The Novelty of Travel: Let’s Be Scared
I know this new experience brought out and emphasized a new part of me; and this new part is still calling the shots.
By Jessica Smith, College of William and Mary
Everything about study abroad is exciting. Exciting and new. Before embarking on Semester at Sea, I had actually done a bit of traveling (Colombia, South Africa, and China), but I had never been to Europe – something, in this day and age, that’s rare. All of my friends from high school had been to London or Paris at some point (my high school even had its own French exchange), so I finally felt like I was joining The Club. What I don’t think I realized was exactly how new everything was going to be, despite all the expectations and assumptions I had for my European summer.
1. The beginning: It’s the first day. The whole thing is new… and well, awkward. Like most families about to ship their kids off on the MV Explorer, we all spent a few days in the Bahamas before The Big Day. Most of us were at this decent resort, drinking the first of many legal beverages, and very much retreating to what we knew best at that moment: our families. Or maybe it was just me, but I became secretly jealous of those who had traveled to this first port alone, already outside of their comfort zone and appearing to be already making friends. I was quick to shake my head whenever my mom suggested I meet some of my new classmates, finding it easier to order another drink than to put myself out there. Then, before I knew it, I was waving goodbye to the speck of a mother and the rest of the voyage’s families, immediately thrust into this entirely different atmosphere. Orientation quickly commenced and meeting after meeting, I came to understand and appreciate The Typical Semester at Sea Student (which, I can imagine, transcends to all other study abroad programs).
Students who take the risk of studying abroad are outgoing; they know what they want and how to get it. As we quickly started our classes, friendships were formed by the same, age-old question: Can I sit here? (mostly during our three, square meals) And while it was still normal for us to separate into groups (remember, there are ~500 of us…), I continually met people along the way.
I didn’t meet my closest friends, who lived literally across the two foot wide hall from me, until almost ten days into the voyage – right as we finished the first trip across the Atlantic. The novelty, horror, and excitement of those first few moments and days reminds me why new things somehow demand us to go through them.
2. Getting there, and to there, and back: Gaining an entirely new skill set wasn’t really something I had imagined for my summer. Yeah, I always saw myself as independent, especially after signing up for Semester at Sea with none of my friends from college. But as I made new best friends and traveling comrades, I found myself taking charge – becoming the “planner” of my group of friends. While not always glamorous (or ever; thankfully, most of my SAS friends had never been to Europe either), I found calling the shots assured that I got to see what I wanted and subsequently, made me even more of a doer than I already was. I became an expert at researching Wikitravel and a few guidebooks made available on the MV (and essentially the only resources we had, as we were sans unlimited Internet), creating and planning multiple-day schedules, and understanding each city for its unique personality – those walkable and those not-so-much. It had its challenges (making everyone happy is still a generally hard feat) and I did have help at times, but looking back at it now, I know this new experience brought out and emphasized a new part of me; and this new part is still calling the shots, even a year later. Deciding to intern and live on my own this summer (in New York City of all places) can be directly traced to my abroad experience, and I wouldn’t have it any other way. And yes, even in the States, things are still very new and scary.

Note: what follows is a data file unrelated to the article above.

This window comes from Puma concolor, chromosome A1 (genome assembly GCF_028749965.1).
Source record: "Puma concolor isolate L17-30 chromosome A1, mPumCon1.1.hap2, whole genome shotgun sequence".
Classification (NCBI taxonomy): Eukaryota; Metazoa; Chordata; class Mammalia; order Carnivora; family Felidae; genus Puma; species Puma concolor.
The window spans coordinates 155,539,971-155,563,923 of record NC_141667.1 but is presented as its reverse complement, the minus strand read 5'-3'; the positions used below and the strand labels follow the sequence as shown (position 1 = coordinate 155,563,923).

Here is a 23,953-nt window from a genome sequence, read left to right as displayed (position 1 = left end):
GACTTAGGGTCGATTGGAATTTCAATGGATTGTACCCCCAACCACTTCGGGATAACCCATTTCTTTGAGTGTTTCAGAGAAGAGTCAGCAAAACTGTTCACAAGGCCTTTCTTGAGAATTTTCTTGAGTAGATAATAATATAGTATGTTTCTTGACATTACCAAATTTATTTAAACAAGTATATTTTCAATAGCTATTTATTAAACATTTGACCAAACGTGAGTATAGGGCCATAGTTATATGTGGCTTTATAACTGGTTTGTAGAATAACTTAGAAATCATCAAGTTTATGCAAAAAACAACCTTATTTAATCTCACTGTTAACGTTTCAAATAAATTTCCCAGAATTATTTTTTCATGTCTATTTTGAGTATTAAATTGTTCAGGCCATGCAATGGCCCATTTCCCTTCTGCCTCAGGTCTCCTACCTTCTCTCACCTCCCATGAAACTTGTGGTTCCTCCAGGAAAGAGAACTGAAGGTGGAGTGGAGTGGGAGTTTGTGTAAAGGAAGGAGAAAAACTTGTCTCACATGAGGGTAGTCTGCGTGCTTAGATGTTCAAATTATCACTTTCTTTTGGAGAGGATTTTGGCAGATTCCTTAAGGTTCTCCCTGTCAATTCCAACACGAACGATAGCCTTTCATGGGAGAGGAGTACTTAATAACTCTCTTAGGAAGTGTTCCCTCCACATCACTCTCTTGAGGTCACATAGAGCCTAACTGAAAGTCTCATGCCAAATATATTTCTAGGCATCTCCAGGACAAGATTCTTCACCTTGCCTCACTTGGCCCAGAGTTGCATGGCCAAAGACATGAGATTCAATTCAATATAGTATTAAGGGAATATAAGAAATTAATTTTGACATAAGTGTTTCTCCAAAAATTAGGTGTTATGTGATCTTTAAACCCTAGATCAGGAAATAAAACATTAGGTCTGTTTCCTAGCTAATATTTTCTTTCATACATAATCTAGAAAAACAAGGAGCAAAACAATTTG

3. Life as we know it: When we study abroad, I think it’s a given that we’re going to experience an entirely different culture, even if English is also the language of choice. We prepare ourselves with the new currency in our fanny packs, ready to indulge in new tastes and practices. I thought this way too, but what still went straight over my head was the notion that I would be meeting so many new people and that they would have so much to teach me. And that despite our locations, we are all very similar. For every annoying cat call in Italy or stolen iPhone in Barcelona, there was always a caring individual, eager to give directions or #livelikealocal advice. In Rome, the tourist capital of The World, I found myself captivated by an old woman, who, without hesitation, told us her life story – from her childhood in Milan, her marriage to an American, and how to cook the perfect Italian pasta (just olive oil, tomatoes, and garlic!). I think a lot of us can get caught up in the sights that we miss out on the little things, the different things, the new things. The guided tour of the Coliseum was great, but I’ll never forget that conversation for the rest of my life.